Our society is still beset by internal conflicts of varying importance and significance. We have overcome some of our greatest collective fears and failures yet pockets of ugliness exist in segments of the populace as well as among individuals within it. That Mr. Clementi came of age during years of increasing tolerance and understanding for all individual rights seems sadly ironic when juxtaposed with the stark fact that he was “done in” by the unjust intolerance and cruelty of his peers. Certainly his death, the fact that mockery and “bullying” figuratively pushed him over a very real ledge, is proof of the lack of understanding that still exists. His death should not be “in vain” (as if any death can ever be classified as such) and should be held as a tragic example of what stresses our misunderstanding and lack of tolerance can put on an individual, a vulnerable, young individual just beginning to find his way in life.

Likewise we as a nation should recognize the stresses we are expecting our service members to endure for years on end and recognize that many of them are returning home badly damaged physically, mentally, spiritually and emotionally. We need our Government to repay these brave men and women by giving the military all the resources required to assure everyone in need of help, no matter the nature of the condition or malady, has the opportunity to receive it. We as a people should hold our elected representatives accountable. We should expect as much vigor and enthusiasm to greet our returning warriors as there was when we sent them away to do our battles.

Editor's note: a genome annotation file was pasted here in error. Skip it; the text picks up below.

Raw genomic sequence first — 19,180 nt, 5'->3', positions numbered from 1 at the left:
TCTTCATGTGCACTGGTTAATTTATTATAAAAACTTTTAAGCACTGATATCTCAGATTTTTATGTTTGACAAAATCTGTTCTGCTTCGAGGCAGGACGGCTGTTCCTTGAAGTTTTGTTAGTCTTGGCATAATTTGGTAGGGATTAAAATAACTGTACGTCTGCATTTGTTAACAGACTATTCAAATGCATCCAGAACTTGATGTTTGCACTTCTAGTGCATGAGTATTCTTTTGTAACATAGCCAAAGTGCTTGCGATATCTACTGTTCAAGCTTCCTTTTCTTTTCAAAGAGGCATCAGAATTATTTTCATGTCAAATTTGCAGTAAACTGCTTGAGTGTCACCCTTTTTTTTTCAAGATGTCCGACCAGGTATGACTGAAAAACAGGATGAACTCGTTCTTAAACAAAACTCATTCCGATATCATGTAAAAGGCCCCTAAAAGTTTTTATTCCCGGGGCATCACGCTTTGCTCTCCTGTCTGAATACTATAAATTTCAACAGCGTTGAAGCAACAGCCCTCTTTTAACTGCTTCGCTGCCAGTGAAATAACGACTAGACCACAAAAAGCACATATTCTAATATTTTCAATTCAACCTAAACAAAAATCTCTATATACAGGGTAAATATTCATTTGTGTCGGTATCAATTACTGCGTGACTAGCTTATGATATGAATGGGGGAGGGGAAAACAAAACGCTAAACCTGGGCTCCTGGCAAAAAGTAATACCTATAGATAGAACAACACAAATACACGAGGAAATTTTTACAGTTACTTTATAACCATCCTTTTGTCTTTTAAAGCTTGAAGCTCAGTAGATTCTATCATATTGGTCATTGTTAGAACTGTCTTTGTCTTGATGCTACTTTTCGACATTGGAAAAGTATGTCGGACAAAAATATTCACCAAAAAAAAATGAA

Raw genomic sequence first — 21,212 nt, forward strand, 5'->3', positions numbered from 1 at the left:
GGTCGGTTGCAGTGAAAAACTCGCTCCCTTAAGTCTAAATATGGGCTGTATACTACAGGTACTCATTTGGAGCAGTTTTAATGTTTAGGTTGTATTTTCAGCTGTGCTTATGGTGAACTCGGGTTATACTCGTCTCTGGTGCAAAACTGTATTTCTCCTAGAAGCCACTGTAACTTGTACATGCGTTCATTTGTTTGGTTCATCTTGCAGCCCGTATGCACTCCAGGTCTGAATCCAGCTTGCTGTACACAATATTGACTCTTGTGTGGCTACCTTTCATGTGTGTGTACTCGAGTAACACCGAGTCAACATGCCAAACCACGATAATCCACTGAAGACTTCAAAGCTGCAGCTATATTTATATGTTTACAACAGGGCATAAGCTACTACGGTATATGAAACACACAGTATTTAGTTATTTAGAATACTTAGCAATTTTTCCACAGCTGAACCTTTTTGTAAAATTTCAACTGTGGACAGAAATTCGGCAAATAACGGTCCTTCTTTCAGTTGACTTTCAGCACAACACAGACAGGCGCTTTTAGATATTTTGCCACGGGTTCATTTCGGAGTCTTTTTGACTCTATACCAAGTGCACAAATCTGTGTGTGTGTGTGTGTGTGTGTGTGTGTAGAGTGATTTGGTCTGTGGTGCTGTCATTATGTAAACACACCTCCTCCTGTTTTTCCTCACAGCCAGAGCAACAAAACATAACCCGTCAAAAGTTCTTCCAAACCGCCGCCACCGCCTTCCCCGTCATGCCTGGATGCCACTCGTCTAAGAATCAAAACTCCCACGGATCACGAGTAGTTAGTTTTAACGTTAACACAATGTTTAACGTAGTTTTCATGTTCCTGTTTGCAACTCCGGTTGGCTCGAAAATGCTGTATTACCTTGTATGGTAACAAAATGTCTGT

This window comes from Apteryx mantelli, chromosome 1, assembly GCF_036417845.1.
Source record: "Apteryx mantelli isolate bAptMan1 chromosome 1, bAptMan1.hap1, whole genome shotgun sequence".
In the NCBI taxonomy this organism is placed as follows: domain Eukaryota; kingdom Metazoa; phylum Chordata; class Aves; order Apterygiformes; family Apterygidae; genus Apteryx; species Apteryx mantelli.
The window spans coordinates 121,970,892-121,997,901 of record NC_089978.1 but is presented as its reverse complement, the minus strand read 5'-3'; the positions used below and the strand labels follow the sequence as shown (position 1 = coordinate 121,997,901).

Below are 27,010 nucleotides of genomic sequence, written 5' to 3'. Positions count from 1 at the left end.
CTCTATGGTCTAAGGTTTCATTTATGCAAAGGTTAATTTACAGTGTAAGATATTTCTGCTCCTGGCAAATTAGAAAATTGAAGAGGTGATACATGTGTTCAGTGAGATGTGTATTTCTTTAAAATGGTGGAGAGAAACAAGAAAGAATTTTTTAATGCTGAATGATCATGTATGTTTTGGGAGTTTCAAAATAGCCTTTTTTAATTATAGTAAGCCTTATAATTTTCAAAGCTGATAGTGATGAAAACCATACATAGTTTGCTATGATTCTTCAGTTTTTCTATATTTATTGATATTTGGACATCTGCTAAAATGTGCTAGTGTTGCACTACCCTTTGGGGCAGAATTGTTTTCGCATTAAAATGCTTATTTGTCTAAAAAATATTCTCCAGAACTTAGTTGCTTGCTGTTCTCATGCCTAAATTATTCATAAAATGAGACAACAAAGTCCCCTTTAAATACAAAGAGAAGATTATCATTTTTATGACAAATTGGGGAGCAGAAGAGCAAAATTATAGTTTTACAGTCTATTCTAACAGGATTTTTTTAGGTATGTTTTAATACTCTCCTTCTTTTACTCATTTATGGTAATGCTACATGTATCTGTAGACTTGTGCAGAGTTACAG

By every metrics available as quantified in clinical studies by agencies from the CDC to the DOD the mental health crisis in all branches of our military is truly at epidemic proportions. Suicide is just the tip, a sad and very obvious tip of a cold, heavy, impenetrable iceberg that extends deeper than anyone ever thought it could. Our military is broken and many of the young enlistees are coming back to civilian life accompanied by demons we cannot imagine. They need as much attention as do the young people who live closed lives wrestling with their sexual identity or a myriad of other mental health troubles that leave them damaged and more vulnerable.

Until every suicide of a young American results in the same level of outcry and outrage from the public we will continue to send youngsters to fight our wars and allow others among us to live in fear. Equal rights are equal rights and should be equal. Sadly, we only begin to approach matters of equality and responsibility when the damage is already done and can no longer be avoided.

Please support our military veterans.

Please teach your children the meaning of tolerance.